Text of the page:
All of the core curriculum lessons were developed with the ALHS counseling mission, vision and goals, state standards, administration goals and chosen ASCA Mindsets and Behaviors in mind. We decided to take a closer look at three lessons that range in focus, but when combined, highlight our department’s support of students’ academic, postsecondary and social/emotional needs: “10th Grade I Have My PSAT Scores, Now What?,” “9th Grade Success for Academic Planning” and “Signs of Suicide.”
The “10th Grade I Have My PSAT Scores, Now What?” lesson was developed to support Lincoln’s Unified Improvement Plan, specifically the number of students attaining benchmark scores in English and Math. This focus intentionally relates to both our school and department mission statement in the college and career ready aspect. Of 241 10th grade students, a great majority (91.7%) of students received the lesson highlighting their specific scores, needs and goals on the SAT. Although it’s important to note that PSAT and SAT do not necessarily have a causal relationship, our department found it promising that the same group of Class of 2019 students increased the percentage of those receiving a score about 900 from 20.1% on the PSAT to 27.1% on the SAT. ALHS traditionally has come up very short compared to other schools around the district, state and nation on standardized tests- creating a huge barrier for our students in accessing college admission and many scholarships. Even a small gain in the amount of students with benchmark scores indicates that understanding personalized score reports, creating test related goals and having the opportunity to talk to teachers about a customized improvement plan could boost scores at ALHS over time. Having the ability to compare the same test twice in one year- PSAT 10 before and after the Now What? lesson, for example, would help us understand more accurately how students are progressing and whether or not the lesson is effective. Overall, the Now What? Lesson seems to do its job of helping students identify long and short term academic, career and social/emotional goals (BS-LS-7) and instill a belief in the whole self (M5) that comes from addressing large goals in smaller, measurable pieces with advisor support.
The 9th Grade Success for Academic Planning” lesson was developed to support our freshmen who have traditionally struggled to pass classes required for graduation. This focus relates to our counseling department goal of increasing the on-track to graduate rate. Although, our goal specifically calls out the 10th grade class, our hope was to create positive change in OTG rate before students hit 10th grade. Of our 9th grade students in 2017-2018, 94.1% participated in the Student Success Lesson led by counselors. The lesson did not demonstrate a positive impact on OTG rate, as the OTG rate for semester 1 was 81.8% and semester 2 it decreased to 68.9%. From the data, it appears that although students were able to move through the on-track meeting worksheet, identify GPA, etc., other barriers are preventing them from passing classes. Moving forward, a needs assessment to determine what barriers exist in addition to not possessing knowledge of the requirements contribute to 9th grade F’s should be our focus before continuing on with this lesson. Likely, adjustments such as timing of implementation (perhaps in the fall) will be made in order for students to successfully identify academic, career and social/emotional goals (BS-LS-7).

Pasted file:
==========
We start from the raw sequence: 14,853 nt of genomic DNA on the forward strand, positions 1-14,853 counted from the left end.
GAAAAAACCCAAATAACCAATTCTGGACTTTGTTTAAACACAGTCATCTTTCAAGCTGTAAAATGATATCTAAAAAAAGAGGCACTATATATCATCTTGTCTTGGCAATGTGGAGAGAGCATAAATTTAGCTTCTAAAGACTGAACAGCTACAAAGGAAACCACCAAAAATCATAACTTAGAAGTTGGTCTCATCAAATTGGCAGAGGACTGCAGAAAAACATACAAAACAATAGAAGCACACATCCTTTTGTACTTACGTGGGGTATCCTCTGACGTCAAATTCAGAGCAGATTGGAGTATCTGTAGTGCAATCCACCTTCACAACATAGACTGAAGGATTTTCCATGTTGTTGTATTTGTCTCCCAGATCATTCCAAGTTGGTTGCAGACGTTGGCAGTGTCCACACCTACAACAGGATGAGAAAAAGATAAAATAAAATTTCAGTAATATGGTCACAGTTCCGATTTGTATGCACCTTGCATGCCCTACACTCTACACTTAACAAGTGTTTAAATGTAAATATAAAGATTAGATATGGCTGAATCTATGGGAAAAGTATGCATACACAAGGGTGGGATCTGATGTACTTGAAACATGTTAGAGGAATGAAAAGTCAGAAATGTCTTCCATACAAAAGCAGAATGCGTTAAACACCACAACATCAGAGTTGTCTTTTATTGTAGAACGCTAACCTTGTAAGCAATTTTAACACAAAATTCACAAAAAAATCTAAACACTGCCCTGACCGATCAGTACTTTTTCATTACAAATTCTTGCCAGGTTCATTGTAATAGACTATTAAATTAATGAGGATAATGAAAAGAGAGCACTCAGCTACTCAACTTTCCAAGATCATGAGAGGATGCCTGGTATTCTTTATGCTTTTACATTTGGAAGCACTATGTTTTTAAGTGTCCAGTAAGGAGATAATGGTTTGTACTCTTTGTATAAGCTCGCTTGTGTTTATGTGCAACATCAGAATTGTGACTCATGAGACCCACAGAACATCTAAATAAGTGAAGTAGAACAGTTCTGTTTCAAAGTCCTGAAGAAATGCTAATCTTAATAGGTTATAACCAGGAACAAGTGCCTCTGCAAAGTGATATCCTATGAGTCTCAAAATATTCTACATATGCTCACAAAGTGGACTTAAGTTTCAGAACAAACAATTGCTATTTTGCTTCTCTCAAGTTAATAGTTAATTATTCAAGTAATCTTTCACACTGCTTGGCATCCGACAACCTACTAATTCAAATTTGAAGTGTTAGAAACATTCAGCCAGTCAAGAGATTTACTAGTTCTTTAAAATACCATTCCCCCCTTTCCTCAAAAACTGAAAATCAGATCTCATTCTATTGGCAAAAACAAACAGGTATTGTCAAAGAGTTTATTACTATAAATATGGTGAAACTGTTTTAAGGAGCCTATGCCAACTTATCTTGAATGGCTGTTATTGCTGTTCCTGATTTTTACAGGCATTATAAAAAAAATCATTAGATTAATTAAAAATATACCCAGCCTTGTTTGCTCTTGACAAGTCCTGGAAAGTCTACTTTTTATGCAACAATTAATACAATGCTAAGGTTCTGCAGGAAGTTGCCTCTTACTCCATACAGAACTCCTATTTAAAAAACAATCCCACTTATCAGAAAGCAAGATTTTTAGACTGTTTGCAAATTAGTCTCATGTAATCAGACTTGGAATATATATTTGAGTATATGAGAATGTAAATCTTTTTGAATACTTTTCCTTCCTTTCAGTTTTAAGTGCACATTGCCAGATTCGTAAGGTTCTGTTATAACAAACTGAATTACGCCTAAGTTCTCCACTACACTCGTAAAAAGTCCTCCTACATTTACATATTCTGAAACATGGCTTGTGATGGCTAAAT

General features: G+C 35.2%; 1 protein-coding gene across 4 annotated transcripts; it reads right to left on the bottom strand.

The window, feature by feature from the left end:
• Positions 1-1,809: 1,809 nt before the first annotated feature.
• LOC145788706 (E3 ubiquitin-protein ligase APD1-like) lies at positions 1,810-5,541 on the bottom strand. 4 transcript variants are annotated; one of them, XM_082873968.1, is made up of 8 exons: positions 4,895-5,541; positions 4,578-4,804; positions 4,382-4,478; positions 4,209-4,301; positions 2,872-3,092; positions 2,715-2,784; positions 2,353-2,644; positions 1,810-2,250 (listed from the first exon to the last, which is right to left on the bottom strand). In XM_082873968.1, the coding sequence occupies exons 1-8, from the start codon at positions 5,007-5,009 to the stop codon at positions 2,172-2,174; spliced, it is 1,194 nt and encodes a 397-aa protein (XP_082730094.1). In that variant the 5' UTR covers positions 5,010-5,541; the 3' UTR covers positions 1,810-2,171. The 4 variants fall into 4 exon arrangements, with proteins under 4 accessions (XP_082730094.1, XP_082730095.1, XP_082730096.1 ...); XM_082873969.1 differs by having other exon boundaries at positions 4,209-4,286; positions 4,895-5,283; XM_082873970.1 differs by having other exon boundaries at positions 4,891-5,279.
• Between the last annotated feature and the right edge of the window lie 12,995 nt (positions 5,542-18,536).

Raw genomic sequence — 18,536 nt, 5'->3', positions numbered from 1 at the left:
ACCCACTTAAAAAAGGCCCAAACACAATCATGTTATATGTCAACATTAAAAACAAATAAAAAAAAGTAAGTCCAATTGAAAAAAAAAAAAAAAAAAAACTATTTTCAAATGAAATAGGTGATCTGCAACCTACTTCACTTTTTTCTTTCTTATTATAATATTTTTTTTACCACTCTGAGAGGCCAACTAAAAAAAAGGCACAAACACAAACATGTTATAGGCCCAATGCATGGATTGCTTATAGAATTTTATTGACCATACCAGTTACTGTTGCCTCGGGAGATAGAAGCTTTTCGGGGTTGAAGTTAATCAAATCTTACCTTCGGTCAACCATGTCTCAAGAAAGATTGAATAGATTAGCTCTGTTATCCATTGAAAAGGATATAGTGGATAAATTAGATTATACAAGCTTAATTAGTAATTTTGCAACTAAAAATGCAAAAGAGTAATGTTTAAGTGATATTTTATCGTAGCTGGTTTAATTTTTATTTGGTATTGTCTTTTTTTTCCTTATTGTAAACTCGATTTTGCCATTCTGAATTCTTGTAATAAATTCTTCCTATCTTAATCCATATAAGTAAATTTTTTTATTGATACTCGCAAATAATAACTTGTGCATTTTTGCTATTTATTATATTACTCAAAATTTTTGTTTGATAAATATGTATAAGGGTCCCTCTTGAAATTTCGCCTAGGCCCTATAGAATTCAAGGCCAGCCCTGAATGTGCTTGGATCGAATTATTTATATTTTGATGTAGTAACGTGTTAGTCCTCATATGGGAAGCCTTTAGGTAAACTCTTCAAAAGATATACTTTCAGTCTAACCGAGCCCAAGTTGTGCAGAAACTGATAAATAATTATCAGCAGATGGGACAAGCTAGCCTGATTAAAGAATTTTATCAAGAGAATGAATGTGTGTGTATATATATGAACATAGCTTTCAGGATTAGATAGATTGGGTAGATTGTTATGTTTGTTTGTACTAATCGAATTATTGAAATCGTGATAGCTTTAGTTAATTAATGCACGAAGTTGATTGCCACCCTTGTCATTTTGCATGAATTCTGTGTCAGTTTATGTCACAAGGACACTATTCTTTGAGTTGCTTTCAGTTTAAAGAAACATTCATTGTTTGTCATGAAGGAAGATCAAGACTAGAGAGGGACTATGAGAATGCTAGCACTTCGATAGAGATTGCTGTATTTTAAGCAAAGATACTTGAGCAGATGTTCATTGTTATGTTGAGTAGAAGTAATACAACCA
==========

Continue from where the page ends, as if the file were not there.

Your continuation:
The Signs of Suicide program was developed with a specific focus on promoting the safety skills (B-SMS-9) related to seeking out a trusted adult in times of potential harm to self or others (BS-SS-3). Almost all 9th graders (96.67%) received the SOS programming. The nine students who were absent over that time frame did not participate. Data from the pre and post SOS tests revealed extensive growth in knowledge of safety skills with the percentage of students scoring above 80% on the pretest at less than 2% to 77% scoring above 80% on the post-test. One implication of the Signs of Suicide program’s effectiveness is the number of annual Suicide Risk Reviews competed by mental health team staff. Growth in this area indicates that perhaps more students are being brought to our attention as potentially at-risk. Continuing with SOS seems to be a natural fit for our school. One potential change in data collection could be recording the number of referrals to the mental health team, versus the number of completed risk reviews- because this would indicate we are reaching those in danger prior to escalation.